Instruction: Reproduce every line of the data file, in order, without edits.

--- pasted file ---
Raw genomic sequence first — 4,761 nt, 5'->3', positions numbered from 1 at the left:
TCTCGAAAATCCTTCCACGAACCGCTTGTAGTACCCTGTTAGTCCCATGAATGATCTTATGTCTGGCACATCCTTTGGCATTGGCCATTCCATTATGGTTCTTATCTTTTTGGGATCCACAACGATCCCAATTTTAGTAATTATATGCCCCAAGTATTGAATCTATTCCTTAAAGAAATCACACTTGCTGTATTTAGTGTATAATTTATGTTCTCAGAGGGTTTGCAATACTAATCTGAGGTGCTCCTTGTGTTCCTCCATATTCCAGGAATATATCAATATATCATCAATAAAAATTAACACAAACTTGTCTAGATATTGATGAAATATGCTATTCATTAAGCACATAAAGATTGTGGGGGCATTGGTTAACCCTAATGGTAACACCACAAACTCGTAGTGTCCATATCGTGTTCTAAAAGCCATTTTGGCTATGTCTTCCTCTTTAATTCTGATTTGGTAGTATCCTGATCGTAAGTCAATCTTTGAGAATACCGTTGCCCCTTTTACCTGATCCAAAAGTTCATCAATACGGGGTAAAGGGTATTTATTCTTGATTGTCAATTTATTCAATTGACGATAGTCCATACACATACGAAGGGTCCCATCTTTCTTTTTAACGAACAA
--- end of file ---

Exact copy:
Raw genomic sequence first — 4,761 nt, 5'->3', positions numbered from 1 at the left:
TCTCGAAAATCCTTCCACGAACCGCTTGTAGTACCCTGTTAGTCCCATGAATGATCTTATGTCTGGCACATCCTTTGGCATTGGCCATTCCATTATGGTTCTTATCTTTTTGGGATCCACAACGATCCCAATTTTAGTAATTATATGCCCCAAGTATTGAATCTATTCCTTAAAGAAATCACACTTGCTGTATTTAGTGTATAATTTATGTTCTCAGAGGGTTTGCAATACTAATCTGAGGTGCTCCTTGTGTTCCTCCATATTCCAGGAATATATCAATATATCATCAATAAAAATTAACACAAACTTGTCTAGATATTGATGAAATATGCTATTCATTAAGCACATAAAGATTGTGGGGGCATTGGTTAACCCTAATGGTAACACCACAAACTCGTAGTGTCCATATCGTGTTCTAAAAGCCATTTTGGCTATGTCTTCCTCTTTAATTCTGATTTGGTAGTATCCTGATCGTAAGTCAATCTTTGAGAATACCGTTGCCCCTTTTACCTGATCCAAAAGTTCATCAATACGGGGTAAAGGGTATTTATTCTTGATTGTCAATTTATTCAATTGACGATAGTCCATACACATACGAAGGGTCCCATCTTTCTTTTTAACGAACAA